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Wildersmith December 11

Middle of the Road
Middle of the Road

Finalcut_Wildersmith_20101210.mp33.8 MB

Sleigh bells ring, are you listening?  I’m guessing that such is the case down on Bow Lake at Okontoe as “in the lane, snow is glistening.” It’s a gorgeous winter wonderland out this way. Ahhh, the romance of a sleigh ride in the wilderness, can life get any better?

A short-term meltdown brought a brief spell of rain and then wet sticky snow to these parts last weekend, and all the forest was re-flocked. In fact, some of the earlier natural decorating had not fallen off, so most parts were just enhanced. Now the marshmallow puffs are here for good, frozen stiff. So is the knee deep snow out in the woods, where snowshoes are a must.

Since then we have experienced several days of single digit temperatures and snow showers have sparkled us with ivory flakes. When the sun peeks through or nighttime headlights meld with these slivers of crystal, the earth and all around flicker like diamonds. Truly a sensational spectacle!

I’m told that Seagull Lake is now ice-covered and a trip by Poplar and Birch lakes along the Trail confirms they too have taken on a winter coat. A week ago, the Gunflint Gal tried to skim over at the west end, but gnashing northwest winds the next morning sent that hope a-packing until another day.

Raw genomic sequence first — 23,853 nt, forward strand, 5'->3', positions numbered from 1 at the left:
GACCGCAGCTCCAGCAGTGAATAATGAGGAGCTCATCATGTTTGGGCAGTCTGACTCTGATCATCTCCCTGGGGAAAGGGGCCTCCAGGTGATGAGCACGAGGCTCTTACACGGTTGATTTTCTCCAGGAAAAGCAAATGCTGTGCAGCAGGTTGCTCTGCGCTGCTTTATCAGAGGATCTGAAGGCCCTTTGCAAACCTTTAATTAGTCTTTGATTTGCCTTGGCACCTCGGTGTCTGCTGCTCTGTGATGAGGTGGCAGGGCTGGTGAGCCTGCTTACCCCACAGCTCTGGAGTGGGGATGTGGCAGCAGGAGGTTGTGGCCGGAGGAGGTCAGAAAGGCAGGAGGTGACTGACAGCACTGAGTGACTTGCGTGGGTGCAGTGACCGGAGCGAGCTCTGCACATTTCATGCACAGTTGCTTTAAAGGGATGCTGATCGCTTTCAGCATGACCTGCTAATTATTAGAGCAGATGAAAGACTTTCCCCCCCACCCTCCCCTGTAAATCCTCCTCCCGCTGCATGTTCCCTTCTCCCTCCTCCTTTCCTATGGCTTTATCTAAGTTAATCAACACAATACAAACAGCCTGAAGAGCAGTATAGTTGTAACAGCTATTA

Haven’t heard from folks up on Saganaga, but I feel certain that she is still like her Gunflint cousin; rollin’, rollin’, rollin’! However, our final chapter can’t be far away as the upper Trail is really feeling like it’s ice-making time.

Yours truly got an early holiday gift last week when a handsome 10-point buck that has been showing up around here left one-half of his headdress. Another buck has been hanging out too, and he is completely rid of his cartilaginous crown, so ‘tis the season.

That sweet-toothed pine marten showed another appetite fancy a while back when some leftover barbequed chicken wing bones were presented in its feed box. If it’s anything like me, I can just imagine the mouth a-watering when it got a whiff of that tangy sauce. I didn’t see the furry critter come in for his/her carry-out, but the treats were gone in a matter of no time at all.

Those skeptical Canadian jays that came in a few weeks back have finally figured out that I mean them no harm. They now line up with my old whiskey Jack friend for a morning ration of bread cubes.

They are a joy to watch, landing one right after the other, taking their two bites and vamoosing to a deck-side balsam to gulp them down. Then it’s right back for more. All the while, their cowardly blue cousins sit in the trees watching impatiently for me to leave so that they can come in and bully the chickadees and nuthatches out of some sunflower seeds. Guess bullying isn’t just a human imperfection!

At the cost of sunflower seeds these days, I dare not give too much thought as to the end-of season expenditure. I’m already into my third 50-pound bag of the oily black morsels and it’s only early December. Of course when feeding uncountable squirrels, a couple pine martens, a band of jays plus flights of chickadees/grosbeaks and nuthatches, is it any wonder? But they are happy, so I am too.

Keep on hangin’ on, and savor our white paradise!